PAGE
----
Zooey Deschanel’s character in New Girl, Jess, exemplifies several emblematic qualities of post feminism. Sonia Saraiya, in her blog on Persephone Magazine entitled “Is ‘New Girl’ Secretly Feminist,” makes the claim that the cuteness of Jess serves to feminize her in a problematic way, discount her sexuality, and infantilize her character to make her unthreatening to both the men she lives with and the audience. Saraiya claims that the branding of Deschanel as “adorkable” both in New Girl and other media serves to remind the audience that she is complacent with typecasting and embodying a singular role. For instance, in the episode that we watched, Jess’s image plays with signifiers of bubblegum sweet cuteness and the endearing nerd. For instance, she wears thick glasses and ultrafeminine vintage dresses (upon being fired she sports a bow belt) and carries out a box full of glitter science mobiles. In the blog, her style is described as being full of “nauseatingly cute: polka dots, ribbon hats, florals, lace, knitting, cupcakes, handbells, flats, glitter,” which gives her a fashion sense and attitude “not dissimilar to that of a kindergartener” that wreak of post feminism. In the scene where Jess is fired, post feminism is interwoven in both her image and her actions.
Jess is not framed as an independent woman who is politically active and vying for her rights, rather she “defines herself through glitter and cupcakes” and reverts back to an infantilized cuteness during times of distress. For example, when she is fired her boss tries to make the firing “more fun” by donning a sombrero, which Jess immediately rejects yet she still take her consolation firing prize of a glittery miniature hat (freshly plucked from a box of elementary schoolers’ missing belongings) which she instantly puts on. Throughout the course of the firing, she pleads for her job and appears distressed and is offered another prize out of the lost and found box, by the vice principle. After exiting the office, she is found by a friend, who she laments to that she panicked and picked the wrong thing out of the box. Her concern over choosing the “wrong” piece of lost and found seems nearly equal with the distress that she feels over losing her job. When her friend tries to comfort her she puts a flashy floral pair of neon green sunglasses on before she can speak; like a game of dress up, as described by Saraiya, she is “an oversized child who refuses to grow up,” who is treated much like a child by those around her. While feminism pushes for being treated like an equal adult, she is content with being treated like one of the children she teaches. Her pleas for her job were centered around her stellar performance as a summer school teacher who “didn’t laugh even once” when she taught a student with a notably “ethnic” name that she finds amusing. In an awkward and problematic “post race/ post feminist moment” she makes her appeal that she didn’t act like a child, thus she was qualified for her job. Throughout the firing she physically transforms into the students she teaches by donning their wayward belongings and making childlike appeals for her job. Saraiya also takes issue to Jess’s hiding behind infantilized cuteness stating that “’Cute’ is a term that girls are supposed to aspire to. “Cute” is delicate, fussy, and pretty… Being a Woman is hard.” By being cute and childlike Jess is able to hide from the struggles of the real world even when they affect her directly; cute is “passive and nonthreatening….outright rejecting ideals of empowerment and blindly accepting the status quo,” which is a trademark of post feminism. Rather than working to receive the respect of an adult, Jess is content being treated like a girl (the term many feminists have struggled so hard to push against as a label for a female identified adult).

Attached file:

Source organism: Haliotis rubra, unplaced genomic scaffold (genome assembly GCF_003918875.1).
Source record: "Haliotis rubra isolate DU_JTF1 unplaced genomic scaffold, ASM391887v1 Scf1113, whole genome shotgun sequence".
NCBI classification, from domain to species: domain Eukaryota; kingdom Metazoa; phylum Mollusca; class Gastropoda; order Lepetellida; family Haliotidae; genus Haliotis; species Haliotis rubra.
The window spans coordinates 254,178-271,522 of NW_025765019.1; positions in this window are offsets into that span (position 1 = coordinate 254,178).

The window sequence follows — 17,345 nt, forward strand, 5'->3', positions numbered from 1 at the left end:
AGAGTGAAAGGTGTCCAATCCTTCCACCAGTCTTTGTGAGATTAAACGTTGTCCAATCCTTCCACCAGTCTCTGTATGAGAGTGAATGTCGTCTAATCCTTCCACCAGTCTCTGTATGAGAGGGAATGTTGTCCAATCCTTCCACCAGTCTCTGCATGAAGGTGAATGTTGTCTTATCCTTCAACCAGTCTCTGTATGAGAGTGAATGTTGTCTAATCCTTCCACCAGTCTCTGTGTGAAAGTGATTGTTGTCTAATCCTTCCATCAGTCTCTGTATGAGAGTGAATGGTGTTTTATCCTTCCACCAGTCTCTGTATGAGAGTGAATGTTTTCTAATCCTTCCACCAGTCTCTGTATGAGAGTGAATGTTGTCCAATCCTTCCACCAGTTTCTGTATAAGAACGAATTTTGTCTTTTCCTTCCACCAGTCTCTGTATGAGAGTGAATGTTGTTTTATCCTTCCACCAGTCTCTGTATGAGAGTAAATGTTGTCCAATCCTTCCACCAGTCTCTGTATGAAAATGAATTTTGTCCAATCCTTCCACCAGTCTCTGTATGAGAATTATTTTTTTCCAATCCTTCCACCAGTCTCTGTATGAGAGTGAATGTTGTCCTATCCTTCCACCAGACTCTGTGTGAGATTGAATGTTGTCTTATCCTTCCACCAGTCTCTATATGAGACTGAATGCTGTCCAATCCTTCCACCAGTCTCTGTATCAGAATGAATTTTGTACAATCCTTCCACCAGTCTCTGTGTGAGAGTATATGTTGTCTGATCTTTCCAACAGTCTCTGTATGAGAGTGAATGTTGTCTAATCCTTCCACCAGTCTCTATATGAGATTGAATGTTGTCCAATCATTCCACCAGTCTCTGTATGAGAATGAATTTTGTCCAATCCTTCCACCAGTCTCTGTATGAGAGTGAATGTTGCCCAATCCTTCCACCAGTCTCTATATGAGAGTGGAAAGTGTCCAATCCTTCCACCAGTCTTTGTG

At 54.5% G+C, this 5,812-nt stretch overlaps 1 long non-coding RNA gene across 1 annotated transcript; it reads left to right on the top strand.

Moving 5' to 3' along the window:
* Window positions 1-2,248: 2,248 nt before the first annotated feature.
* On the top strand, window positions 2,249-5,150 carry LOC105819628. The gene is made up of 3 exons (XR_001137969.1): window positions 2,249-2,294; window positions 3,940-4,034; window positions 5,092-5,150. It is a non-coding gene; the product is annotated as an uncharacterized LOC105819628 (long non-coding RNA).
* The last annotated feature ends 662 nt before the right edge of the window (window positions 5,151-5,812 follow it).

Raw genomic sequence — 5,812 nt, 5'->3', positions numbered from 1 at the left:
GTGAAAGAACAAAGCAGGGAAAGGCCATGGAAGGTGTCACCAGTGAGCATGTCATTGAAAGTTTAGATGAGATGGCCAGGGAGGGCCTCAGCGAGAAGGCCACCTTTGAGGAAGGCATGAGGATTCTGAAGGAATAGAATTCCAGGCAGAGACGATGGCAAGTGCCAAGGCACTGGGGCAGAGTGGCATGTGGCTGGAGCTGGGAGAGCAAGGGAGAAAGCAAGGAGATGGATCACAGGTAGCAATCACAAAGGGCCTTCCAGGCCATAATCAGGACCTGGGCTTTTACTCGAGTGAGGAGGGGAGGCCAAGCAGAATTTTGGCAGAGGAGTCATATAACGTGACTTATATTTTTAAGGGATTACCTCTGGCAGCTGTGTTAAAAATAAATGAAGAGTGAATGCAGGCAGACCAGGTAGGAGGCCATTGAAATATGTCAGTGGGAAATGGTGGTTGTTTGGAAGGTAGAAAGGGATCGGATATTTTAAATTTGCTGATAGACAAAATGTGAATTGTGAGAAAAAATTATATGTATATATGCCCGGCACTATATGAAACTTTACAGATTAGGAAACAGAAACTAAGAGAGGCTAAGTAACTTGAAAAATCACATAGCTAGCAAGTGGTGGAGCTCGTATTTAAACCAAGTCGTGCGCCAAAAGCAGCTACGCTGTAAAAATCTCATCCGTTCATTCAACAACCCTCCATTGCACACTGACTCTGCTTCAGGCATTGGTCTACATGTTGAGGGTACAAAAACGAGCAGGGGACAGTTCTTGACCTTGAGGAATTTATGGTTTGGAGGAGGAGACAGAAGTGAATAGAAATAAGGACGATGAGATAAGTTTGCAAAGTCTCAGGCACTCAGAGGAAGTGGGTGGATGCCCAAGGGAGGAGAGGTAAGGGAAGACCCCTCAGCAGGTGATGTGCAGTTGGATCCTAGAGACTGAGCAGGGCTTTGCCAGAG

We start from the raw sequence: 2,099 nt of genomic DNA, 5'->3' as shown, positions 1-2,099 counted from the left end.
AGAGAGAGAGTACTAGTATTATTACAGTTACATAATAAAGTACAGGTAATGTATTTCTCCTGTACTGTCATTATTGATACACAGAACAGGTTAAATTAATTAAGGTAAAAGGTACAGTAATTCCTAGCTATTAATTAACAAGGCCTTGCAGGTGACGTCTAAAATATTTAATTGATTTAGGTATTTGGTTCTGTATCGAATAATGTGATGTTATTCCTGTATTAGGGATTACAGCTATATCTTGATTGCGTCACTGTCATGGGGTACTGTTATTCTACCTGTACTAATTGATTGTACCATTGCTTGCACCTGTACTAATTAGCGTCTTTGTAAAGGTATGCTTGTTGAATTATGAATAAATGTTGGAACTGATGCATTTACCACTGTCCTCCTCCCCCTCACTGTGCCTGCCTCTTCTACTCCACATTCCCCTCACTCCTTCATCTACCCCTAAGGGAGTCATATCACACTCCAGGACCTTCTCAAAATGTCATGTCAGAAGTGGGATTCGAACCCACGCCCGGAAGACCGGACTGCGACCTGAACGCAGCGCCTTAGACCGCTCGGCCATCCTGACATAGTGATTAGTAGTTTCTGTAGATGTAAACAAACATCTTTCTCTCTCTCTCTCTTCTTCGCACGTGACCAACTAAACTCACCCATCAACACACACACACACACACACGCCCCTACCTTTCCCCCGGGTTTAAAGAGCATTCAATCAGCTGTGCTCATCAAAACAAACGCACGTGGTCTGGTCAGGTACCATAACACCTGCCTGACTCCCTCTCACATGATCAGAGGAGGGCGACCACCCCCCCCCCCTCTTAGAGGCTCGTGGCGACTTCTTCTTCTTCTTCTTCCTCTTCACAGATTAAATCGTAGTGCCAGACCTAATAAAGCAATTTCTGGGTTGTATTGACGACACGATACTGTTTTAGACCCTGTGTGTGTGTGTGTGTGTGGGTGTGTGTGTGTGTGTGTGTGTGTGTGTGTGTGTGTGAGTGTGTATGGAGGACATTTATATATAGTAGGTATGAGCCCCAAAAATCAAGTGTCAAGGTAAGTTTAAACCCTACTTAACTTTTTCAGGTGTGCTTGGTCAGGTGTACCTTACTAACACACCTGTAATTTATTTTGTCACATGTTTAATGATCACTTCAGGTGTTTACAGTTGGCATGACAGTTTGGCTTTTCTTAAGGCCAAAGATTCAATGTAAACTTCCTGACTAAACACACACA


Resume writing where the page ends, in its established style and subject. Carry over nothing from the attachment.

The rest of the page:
Below is another comical example of Jess’s childlike disposition and at times inability to cope with adulthood. She cannot say the word penis, normally.